How to Train Your Curtains

Unless you grew up in a FANCY house, were trained and certified as a decorating ninja, or read every page of every issue of Martha Stewart Living, there are some decorating secrets the average person never picks up. Like how to fold a fitted sheet, for example, or the life-changing sushi-roll technique for putting on a duvet. These are things that someone needs to let you in on.

As a former employee of the great Martha herself, I was lucky enough to learn the folded-sheet trick from a photo stylist on her team, and the sushi-roll secret was bestowed upon me by an episode of Meredith Vieira. (I was “sick” that day, I swear.) But it wasn’t until I was fussing with six fairly inexpensive curtain panels that just… wouldn’t… hang…. right…. that I discovered the mother of all decorating secrets.

Ahem.

Your curtains? They need to be trained.

As soon as I read this enlightened little fact, tucked away in a quiet corner of the World Wide Web, it was like someone had thrown back twelve layers of Belgian linen and dupioni silk and revealed the Great and Powerful Oz to me. PAY NO ATTENTION TO THE LIFE-HACKERS BEHIND THAT VERY USEFUL AND MONEY-SAVING ADVICE! shouted the curtain people from behind the blackout shades. CONTINUE PAYING $200 PER PANEL, OR YOU’LL NEVER BE HAPPY!

Indeed. (And by the way, I’ve never paid $200 for a curtain panel. Even if I’d wanted to.)

Here’s the secret, guys. While I won’t deny that really good fabric curtains, purchased in the right size for your window and hung at the proper height from great mounting hardware, can make a TON of difference in how your windows look, there’s another factor that separates ultra-nice drapes from the ones you buy in a two-pack at Bed Bath & Elsewhere. First, better-quality drapes  are engineered to hang properly; they’re backed with a layer of lining, and frequently have small lead weights embedded along the bottom hem. The added weight keeps the folds in check and the pleats from going all wonky.

But part of it happens after they’re hung, I learned. This article showed me that pleats don’t just appear; they first have to be arranged. This one took it a step further, suggesting that you bind the arranged folds of fabric for a few days to set the pleats. Once set, you can open and close your curtains and the fabric will automatically default to the “trained” folds. It's like reverse Botox: You tell the wrinkles exactly where you want them to appear.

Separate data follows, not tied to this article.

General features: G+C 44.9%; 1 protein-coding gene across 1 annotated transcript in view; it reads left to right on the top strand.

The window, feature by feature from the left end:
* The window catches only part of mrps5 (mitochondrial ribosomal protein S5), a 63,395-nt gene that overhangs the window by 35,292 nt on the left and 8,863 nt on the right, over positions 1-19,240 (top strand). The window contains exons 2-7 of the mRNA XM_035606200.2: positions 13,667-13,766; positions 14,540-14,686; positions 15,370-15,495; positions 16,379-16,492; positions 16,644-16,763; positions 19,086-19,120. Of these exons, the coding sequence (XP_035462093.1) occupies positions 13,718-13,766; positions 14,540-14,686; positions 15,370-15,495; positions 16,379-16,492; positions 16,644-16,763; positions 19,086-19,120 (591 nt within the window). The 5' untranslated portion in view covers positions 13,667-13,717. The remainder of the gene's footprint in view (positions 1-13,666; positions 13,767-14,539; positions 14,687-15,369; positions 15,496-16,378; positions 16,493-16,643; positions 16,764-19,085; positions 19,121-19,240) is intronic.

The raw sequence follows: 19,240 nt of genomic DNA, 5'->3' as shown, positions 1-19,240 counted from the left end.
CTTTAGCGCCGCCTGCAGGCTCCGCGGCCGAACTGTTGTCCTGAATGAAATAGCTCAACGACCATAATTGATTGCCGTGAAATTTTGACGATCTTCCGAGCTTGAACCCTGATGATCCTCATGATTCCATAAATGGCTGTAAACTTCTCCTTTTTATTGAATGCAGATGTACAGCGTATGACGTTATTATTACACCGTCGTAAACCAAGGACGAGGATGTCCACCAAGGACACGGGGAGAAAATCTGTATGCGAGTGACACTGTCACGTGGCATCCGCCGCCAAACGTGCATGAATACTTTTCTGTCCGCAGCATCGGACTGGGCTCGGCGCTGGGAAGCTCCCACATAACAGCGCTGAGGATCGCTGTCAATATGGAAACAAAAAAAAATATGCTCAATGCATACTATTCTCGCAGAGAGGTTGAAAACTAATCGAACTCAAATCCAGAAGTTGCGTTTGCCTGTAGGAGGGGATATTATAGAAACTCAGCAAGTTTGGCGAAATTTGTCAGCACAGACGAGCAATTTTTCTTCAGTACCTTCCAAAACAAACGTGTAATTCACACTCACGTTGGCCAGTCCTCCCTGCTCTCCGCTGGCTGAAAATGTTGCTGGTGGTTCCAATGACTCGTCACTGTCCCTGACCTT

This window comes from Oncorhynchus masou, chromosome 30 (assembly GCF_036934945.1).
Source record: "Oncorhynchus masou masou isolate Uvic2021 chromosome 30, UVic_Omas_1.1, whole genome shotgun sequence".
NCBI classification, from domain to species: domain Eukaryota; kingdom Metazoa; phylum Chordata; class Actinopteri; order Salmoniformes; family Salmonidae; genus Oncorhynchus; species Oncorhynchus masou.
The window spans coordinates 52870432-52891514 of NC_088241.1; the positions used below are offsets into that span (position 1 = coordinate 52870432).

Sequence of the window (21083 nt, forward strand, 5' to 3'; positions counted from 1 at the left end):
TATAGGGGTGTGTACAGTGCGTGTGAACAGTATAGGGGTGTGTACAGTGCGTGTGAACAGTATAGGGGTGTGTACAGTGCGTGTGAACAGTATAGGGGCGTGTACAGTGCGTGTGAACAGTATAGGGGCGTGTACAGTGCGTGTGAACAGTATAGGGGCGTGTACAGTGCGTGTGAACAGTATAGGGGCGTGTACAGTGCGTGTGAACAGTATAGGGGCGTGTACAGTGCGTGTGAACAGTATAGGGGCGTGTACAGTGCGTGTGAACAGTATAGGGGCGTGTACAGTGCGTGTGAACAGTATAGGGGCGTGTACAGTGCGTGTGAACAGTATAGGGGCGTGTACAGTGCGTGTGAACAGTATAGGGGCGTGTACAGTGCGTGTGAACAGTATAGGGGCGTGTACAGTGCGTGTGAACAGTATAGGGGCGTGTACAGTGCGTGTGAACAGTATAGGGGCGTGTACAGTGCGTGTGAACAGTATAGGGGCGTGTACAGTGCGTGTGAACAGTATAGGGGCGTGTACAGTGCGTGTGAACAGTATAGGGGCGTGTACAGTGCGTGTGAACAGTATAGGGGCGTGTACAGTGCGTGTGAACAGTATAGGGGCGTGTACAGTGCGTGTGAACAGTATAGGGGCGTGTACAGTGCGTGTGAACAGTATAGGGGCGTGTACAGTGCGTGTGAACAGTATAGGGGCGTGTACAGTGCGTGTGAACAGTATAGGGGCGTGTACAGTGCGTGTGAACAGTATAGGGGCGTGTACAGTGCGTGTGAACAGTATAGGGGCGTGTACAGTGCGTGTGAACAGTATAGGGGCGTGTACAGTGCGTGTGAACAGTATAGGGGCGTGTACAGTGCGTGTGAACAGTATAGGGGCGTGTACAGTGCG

Want proof? Check out these faux-silk curtains right after I’d hung them. The fabric blew with every breeze; they flared out at the base in a sort of trapezoidal shape. It was time to start hacking.

  The curtains before their training regimen. 


The curtains before their training regimen. 

Step 1: Adding pleats  

First I did what any resourceful home-decorator would do and waited for my mom to fly cross-country to visit. After letting her spend seven minutes with my children, I handed her my sewing bag and asked her to pinch-pleat the curtain tops. (“Six Dutch pleats per panel, Mom! You can see the kids when you finish them all.”) Pleating the tops was not a necessary step for great-looking curtains—hanging them from curtain clips would be just fine—but I’m an opportunist, so hey.

  Thanks, ma.


Thanks, ma.

Step 2: The weigh-in

Next it was time to weight the curtains. This time I enlisted my 5-year-old daughter, whose hands you see here. While lead weights, either sewn into the bottom corners or all along the panel’s bottom edge, are the traditional method, I am 1) too lazy to go to the fabric store, 2) too impatient to wait for Amazon, 3) paranoid abour my children swallowing lead doodads, and 4) cheap. In lieu of drapery weights, I slipped six pennies into each corner of each panel. It worked like a charm and cost 12 cents per drape! 

  Wee helping hands.


Wee helping hands.

If your curtains don’t have a slot like this, you can open the hem with a seam ripper, put our weights in, and follow the next step.

Step 3: Closing the gap  

Once the “weights" were in, I tacked the curtain hem shut with a needle and thread. I used contrast-colored thread here so you could see my stitching. (Just kidding! I was too lazy to go to go out and buy gold thread, so gray it is!)

  Tacked shut.


Tacked shut.

Step 4: Arranging the folds

My mom was nice enough to put the curtain hooks in for me, so next I hung the panels from the installed rods and hooks I began the training process. I pushed each panel as far to the side as I could, then ran my hands along the fabric to form six accordion-style pleats from top to bottom (one for each curtain hook, excluding the ones at the ends). I used a strip of scrap fabric to “belt” each panel into position, securing it with a safety pin.

  Folded and bound.


Folded and bound.

Step 5: The training period

After three days in lockup, it was time to let the fabric loose. I removed the belt, smoothed the panels, and took this pic.  Check out how much more tailored the one on the left looks now. One nice straight line, top to bottom. Ahhh.

Trained curtains

Anyone have any other tips on making store-bought curtains look their best?